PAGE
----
Having just announced it was full steam ahead with its plans to evolve its national communications network by switching off the legacy Public Switched Telephone Network (PSTN) in December 2025, BT has added to the reach of its digital voice offering, while its Openreach broadband division has published updated plans about where and when it’s building full-fibre broadband across the UK.
To realise its switch-off plan on a national basis – based on a decision by BT Openreach in 2019 that PSTN will reach the end of its life by 2025 – BT said it would need to transition more than 14 million traditional lines across the UK onto new digital services.
Following the decision to shut down the PSTN, it was agreed to test processes for migrating customers to fibre services and, ultimately, withdrawing legacy copper services and the wholesale line rental (WLR) products that rely on them. The programme is intended to result in homes and businesses not being able to buy copper broadband if they are upgrading, regrading or switching telecoms provider, and instead will only be able to order fibre-to-the-premises (FTTP or full-fibre) broadband networks.
Going forward, BT voice services will be an add-on to broadband, rather than a service in its own right.
Having undertaken trials of the service in pilots in the Salisbury and Mildenhall areas of the country, UK telco BT has begun the roll-out of its next-generation home phone service, Digital Voice, on a region-by-region basis, starting with the East Midlands and Yorkshire and the Humber in August.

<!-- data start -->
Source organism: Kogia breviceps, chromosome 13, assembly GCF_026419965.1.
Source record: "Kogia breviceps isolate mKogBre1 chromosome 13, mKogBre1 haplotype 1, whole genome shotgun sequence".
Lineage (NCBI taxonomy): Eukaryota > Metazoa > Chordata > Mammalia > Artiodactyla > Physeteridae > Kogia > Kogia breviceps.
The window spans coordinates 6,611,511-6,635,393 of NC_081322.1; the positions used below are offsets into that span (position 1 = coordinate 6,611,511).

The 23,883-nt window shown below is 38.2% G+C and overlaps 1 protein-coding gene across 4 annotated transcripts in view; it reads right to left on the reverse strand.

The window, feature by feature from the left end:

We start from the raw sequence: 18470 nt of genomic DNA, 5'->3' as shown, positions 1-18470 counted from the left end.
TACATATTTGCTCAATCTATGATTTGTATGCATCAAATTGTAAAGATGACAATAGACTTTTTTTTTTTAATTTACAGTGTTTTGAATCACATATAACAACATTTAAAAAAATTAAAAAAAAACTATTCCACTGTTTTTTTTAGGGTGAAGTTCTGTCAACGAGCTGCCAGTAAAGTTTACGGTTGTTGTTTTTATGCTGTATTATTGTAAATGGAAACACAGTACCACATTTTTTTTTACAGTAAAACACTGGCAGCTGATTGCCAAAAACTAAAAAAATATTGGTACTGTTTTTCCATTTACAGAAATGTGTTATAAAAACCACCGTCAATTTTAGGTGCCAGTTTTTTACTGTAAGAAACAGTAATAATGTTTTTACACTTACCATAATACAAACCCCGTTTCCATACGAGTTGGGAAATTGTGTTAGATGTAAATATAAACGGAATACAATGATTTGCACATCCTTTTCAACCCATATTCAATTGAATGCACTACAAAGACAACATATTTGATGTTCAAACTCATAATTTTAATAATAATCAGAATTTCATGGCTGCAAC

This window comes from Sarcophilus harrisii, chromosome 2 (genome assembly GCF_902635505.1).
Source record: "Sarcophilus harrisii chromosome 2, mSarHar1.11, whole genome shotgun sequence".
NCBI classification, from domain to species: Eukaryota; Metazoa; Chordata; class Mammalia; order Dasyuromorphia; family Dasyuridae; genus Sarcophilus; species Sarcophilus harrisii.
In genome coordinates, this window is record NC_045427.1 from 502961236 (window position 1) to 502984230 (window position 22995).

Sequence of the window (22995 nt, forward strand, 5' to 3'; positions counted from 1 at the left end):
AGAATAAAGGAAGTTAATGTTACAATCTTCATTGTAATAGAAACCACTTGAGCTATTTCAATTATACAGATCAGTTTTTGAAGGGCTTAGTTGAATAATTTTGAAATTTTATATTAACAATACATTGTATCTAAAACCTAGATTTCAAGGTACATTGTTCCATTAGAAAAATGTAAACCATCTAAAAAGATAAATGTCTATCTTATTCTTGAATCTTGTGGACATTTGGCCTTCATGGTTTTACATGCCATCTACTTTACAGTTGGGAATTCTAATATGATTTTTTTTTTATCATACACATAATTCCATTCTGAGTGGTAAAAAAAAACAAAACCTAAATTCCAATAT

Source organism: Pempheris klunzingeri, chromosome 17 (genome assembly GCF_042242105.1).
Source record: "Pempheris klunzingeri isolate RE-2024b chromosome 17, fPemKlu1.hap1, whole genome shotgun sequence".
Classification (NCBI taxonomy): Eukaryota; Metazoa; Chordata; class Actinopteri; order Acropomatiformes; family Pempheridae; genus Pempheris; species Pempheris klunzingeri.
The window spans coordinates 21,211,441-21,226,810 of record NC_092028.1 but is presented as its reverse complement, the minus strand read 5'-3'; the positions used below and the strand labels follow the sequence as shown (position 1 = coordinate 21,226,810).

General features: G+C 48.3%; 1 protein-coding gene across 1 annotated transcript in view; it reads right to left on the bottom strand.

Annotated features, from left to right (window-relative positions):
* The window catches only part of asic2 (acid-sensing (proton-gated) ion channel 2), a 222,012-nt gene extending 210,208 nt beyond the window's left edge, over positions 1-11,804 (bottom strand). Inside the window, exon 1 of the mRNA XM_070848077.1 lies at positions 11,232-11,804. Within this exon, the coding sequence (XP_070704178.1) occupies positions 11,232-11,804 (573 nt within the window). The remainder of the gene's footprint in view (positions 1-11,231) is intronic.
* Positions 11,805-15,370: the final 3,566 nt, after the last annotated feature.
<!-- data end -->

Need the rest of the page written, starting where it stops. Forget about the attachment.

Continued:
Effective immediately, BT customers in Northern Ireland are set up for Digital Voice. Customers will be contacted at least four weeks in advance before making the switch, to ensure they are ready to move. BT assured that for almost all customers, Digital Voice will have no impact on how they use their home phone. They’ll still have the same service, and price plans and bills will stay the same. In addition, and despite publicised worries, BT guaranteed that more than 99% of phone handsets work with Digital Voice, and for those that won’t, BT had a range of handsets that customers could order.
“BT customers in Northern Ireland will benefit from a tried and tested service, with around two million BT customers already having made the switch and benefitting from the many advantages of digital home phones from advanced scam call filtering capabilities to crystal-clear call audio,” said Vicky Hicks, senior engagement manager at BT.
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Initially, BT will not be proactively switching anyone it has knowledge of falling under certain criteria, namely customers with a healthcare pendant, customers who only use landlines, customers with no mobile signal or customers who have disclosed any additional needs.
Digital Voice will be a service underpinned by the Openreach network, and as part of its regular programme of build updates, the broadband company has also announced 19 new locations where it plans to deliver gigabit-capable technology to more than 200,000 homes and businesses. The locations are spread across the UK in both rural and urban areas, including Chichester in West Sussex, Broughton in Greater Manchester, Perth in Scotland and Pantymwyn in Wales.
Overall, a total of 2,829 towns, cities, boroughs, villages and hamlets are now included in Openreach’s build programme, which has seen the company recently pass more than 11.5 million premises across the UK, including around 3.7 million in the hardest-to-serve “final third” of the country.
More than three million homes and businesses have already taken up an ultrafast service over the Openreach network, a take-up rate of more than 30%.